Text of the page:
Armenian Prime Minister Nikol Pashinyan urged the international community today to follow Canada’s example by suspending exports of military technology to Turkey — after his defence officials claimed they had found Canadian components on a downed Turkish drone.
Pashinyan made the call a day after Armenian defence officials displayed what they claimed are parts of a Turkish combat drone and its Canadian-made optical and target acquisition systems.
A spokesperson for the Armenian Ministry of Defence said the Turkish Bayraktar TB2 drone was shot down by Armenian air defence units during fighting in Nagorno-Karabakh on Monday evening.
Armenian defence officials said the surveillance and attack drone was equipped with a state-of-the-art camera and target acquisition system produced by L3 Harris WESCAM in Burlington, Ont.
The countries that supply <a href=”https://twitter.com/hashtag/Turkey?src=hash&ref_src=twsrc%5Etfw”>#Turkey</a> with the necessary parts to manufacture Bayraktar drones should consider this evidence, follow Canada’s lead, and suspend future supplies. <a href=”https://twitter.com/NikolPashinyan?ref_src=twsrc%5Etfw”>@NikolPashinyan</a> <a href=”https://t.co/Vxc69s8qHv”>pic.twitter.com/Vxc69s8qHv</a>
The WESCAM CMX-15D system was manufactured in June of this year and installed on the downed Bayraktar TB2 in September, said Shushan Stepanyan, spokesperson for the Armenian Defence Ministry.
Analysis of data from the device — which allows drone operators to designate targets on the ground and guide missiles and bombs to them — showed that it had operated for a total of 31 hours, Stepanyan said.
Fighting in the breakaway Nagorno-Karabakh region of Azerbaijan, which is populated by ethnic Armenians, began on Sept. 27. It’s the most significant outburst of violence since a Russian-brokered ceasefire paused hostilities in 1994.
Armenia has repeatedly accused Turkey of supplying Azerbaijan with arms — including drones and F-16 fighter jets — as well as military advisers and jihadist Syrian mercenaries taking part in the fighting.
Claims and counter-claims
Armenian officials also have accused Azerbaijan of using the Turkish drones to not only target military forces but also to conduct strikes against civilian infrastructure across Nagorno-Karabakh and in Armenia proper.
Turkey and Azerbaijan have denied these reports and have accused Armenia of shelling civilian areas near the frontline and in the country’s second largest city of Ganja.
Officials at Global Affairs Canada said they are investigating allegations regarding possible the use of Canadian technology in the Nagorno-Karabakh conflict and “will continue to assess the situation.”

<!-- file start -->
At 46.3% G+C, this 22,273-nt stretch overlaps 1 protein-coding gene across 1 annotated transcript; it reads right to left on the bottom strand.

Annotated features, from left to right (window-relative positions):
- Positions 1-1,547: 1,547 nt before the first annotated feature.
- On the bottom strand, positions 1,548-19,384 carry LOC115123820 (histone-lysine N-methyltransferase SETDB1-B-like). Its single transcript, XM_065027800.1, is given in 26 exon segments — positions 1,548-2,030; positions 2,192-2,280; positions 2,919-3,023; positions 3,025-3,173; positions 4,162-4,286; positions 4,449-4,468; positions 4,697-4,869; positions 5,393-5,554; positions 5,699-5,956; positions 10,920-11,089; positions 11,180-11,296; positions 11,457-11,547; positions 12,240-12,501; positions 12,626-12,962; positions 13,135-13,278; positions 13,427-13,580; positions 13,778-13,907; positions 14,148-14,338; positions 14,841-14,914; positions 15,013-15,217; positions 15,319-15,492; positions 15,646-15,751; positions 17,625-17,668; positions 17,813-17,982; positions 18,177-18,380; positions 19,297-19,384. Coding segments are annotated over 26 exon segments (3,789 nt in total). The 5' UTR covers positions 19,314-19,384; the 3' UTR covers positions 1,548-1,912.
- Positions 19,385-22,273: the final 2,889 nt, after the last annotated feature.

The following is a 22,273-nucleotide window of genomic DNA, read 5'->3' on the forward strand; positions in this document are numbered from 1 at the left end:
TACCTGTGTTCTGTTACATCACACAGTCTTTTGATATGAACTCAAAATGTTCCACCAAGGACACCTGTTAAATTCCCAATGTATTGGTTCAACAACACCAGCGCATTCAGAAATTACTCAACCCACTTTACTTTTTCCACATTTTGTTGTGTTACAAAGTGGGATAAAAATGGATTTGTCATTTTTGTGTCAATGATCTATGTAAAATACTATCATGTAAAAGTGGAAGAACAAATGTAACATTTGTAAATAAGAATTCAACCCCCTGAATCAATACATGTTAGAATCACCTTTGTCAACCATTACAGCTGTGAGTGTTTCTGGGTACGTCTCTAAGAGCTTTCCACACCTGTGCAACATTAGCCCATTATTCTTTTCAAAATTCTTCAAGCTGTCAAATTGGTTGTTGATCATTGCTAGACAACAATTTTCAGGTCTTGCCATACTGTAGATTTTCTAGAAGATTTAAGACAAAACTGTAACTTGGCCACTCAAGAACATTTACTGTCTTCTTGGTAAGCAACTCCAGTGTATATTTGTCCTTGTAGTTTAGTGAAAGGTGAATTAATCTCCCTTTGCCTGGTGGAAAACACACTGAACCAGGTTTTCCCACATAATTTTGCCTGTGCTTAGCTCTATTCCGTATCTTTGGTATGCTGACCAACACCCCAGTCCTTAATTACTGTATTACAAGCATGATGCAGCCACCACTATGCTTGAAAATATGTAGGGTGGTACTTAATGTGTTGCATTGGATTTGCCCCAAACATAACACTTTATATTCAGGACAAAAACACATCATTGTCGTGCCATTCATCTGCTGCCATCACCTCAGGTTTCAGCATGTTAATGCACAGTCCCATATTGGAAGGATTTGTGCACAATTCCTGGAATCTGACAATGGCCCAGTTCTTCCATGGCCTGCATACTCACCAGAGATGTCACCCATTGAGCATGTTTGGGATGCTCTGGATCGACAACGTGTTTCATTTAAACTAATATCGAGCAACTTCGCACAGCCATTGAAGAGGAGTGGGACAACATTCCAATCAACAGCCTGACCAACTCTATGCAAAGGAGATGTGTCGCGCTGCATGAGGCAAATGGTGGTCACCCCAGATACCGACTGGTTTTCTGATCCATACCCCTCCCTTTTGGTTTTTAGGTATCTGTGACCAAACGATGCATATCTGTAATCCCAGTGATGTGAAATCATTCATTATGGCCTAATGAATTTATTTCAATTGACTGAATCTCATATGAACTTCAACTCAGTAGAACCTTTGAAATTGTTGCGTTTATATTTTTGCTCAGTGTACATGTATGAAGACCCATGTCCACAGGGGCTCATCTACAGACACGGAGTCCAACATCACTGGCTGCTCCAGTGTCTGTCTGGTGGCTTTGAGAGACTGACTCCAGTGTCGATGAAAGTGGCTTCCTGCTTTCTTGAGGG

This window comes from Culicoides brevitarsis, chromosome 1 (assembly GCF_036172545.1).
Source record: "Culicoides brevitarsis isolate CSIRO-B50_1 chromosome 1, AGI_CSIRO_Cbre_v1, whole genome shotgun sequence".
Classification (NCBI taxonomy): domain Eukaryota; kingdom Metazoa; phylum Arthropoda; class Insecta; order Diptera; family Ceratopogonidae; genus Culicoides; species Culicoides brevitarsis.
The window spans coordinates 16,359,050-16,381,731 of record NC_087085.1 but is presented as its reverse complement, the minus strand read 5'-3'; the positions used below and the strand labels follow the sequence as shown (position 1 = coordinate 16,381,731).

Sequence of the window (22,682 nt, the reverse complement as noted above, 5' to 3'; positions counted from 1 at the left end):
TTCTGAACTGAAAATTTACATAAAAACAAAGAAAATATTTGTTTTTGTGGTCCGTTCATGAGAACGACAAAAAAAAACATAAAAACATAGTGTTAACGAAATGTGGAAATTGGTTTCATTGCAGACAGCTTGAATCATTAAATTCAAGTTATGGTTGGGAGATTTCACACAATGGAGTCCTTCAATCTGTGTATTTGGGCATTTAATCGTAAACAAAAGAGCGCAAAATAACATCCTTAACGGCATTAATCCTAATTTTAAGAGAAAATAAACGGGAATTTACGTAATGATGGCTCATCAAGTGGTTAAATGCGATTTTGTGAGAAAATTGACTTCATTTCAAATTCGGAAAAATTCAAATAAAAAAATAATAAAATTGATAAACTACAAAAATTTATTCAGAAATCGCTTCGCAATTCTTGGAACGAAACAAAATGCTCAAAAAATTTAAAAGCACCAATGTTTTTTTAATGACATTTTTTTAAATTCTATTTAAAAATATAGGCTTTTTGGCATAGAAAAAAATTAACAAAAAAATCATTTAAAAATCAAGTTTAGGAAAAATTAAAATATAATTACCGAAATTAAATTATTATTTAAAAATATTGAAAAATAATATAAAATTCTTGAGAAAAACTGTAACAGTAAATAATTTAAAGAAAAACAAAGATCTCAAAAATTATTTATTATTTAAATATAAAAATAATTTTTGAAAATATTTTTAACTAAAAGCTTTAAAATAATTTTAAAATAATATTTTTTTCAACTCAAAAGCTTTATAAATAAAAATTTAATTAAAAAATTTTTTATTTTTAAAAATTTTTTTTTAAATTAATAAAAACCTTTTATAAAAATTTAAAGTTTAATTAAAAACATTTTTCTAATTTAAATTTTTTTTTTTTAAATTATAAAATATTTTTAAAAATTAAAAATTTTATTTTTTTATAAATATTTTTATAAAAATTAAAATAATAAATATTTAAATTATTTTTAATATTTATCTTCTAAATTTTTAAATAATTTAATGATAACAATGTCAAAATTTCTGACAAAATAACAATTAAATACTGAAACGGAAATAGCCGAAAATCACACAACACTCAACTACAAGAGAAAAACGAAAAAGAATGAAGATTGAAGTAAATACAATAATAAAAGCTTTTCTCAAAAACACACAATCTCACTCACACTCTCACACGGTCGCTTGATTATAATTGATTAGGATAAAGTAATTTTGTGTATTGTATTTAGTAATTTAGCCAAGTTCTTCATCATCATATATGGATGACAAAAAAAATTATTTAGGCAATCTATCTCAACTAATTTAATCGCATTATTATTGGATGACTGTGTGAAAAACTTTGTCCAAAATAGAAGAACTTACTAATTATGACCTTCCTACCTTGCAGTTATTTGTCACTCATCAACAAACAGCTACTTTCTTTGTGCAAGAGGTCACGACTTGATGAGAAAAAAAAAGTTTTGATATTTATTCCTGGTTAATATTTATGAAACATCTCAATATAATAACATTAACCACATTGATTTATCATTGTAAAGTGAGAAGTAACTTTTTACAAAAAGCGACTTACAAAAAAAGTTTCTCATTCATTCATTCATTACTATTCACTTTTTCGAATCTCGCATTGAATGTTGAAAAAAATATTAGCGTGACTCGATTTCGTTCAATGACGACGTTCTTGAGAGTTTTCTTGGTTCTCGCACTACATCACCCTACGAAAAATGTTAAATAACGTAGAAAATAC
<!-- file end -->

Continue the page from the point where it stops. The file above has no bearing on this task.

While the investigation is ongoing, there will be no resumption of exports, officials said.
“We continue to call on both sides to refrain immediately from using force, to respect the ceasefire and protect civilians,” said a statement by Global Affairs.
Officials at the Turkish and Azerbaijani embassies did not respond to Radio Canada International’s request for comment on the latest report about the downed drone in time for publication.
Turkey says export suspension ‘unjustified’
However, in an interview with CBC News Network’s Power & Politics on Oct. 6, Turkey’s Ambassador to Canada Kerim Uras would neither confirm nor deny the presence of Turkish drones in Azerbaijan.
“I would make the case that drones, by pinpoint targeting the aggressor, are actually upholding human rights,” Uras told Power & Politics, adding that Canada’s decision to suspend exports to Turkey was “unjustified.”
“We think it’s surprising … it’s hasty, it’s not in line with an allied spirit and it amounts to rewarding the aggressor,” he said.
Kelsey Gallagher is a researcher with the disarmament group Project Ploughshares who has studied Canadian exports of drone technology to Turkey. He said that while it’s not clear where exactly the drone was shot down, he has no doubt that the device presented by the Armenian military was a Canadian-made WESCAM CMX-15D system.
“This is the clearest footage we have of one of them downed anywhere,” Gallagher said. “We’ve seen Turkey export the [Bayaraktar] TB2s to Libya, certainly, in breach of the UN arms embargo, to their allies there. And we’ve seen them begin to start selling them to other countries, so it would make sense that they would send them to Azerbaijan.”
Diverting these drones to Azerbaijan without getting Canada’s permission would be illegal, Gallagher said.
Whenever a Canadian weapons system is exported abroad, it has to get an export permit approved by Global Affairs Canada — and that export permit must specify who the intended recipient is and what that weapon system would be used for, he said.
Gallagher said these WESCAM optics and target acquisition systems have been exported to Turkey in “high volumes” since 2017 but there is no indication that they were exported to Azerbaijan.
Foreign Affairs Minister Francois-Philippe Champagne has suspended the export licence for WESCAM’s exports to Turkey pending the outcome of the investigation into whether these devices were used by Azerbaijan in fighting against Armenian forces in Nagorno-Karabakh.
Speaking to reporters on Friday at the conclusion of his European tour — where he discussed the Nagorno-Karabakh war and Turkey’s tensions with Greece in the Eastern Mediterranean with EU and NATO allies — Champagne said he was very firm with his Turkish counterpart Mevlut Cavusoglu.
“I think in my discussion with the foreign minister of Turkey I was very clear about the legal framework that exists in Canada when it comes to the export control regime, that Canada was party to the Arms Trade Treaty, that human rights are a core component under our legislation and I would abide by the spirit and the letter of the law,” he said.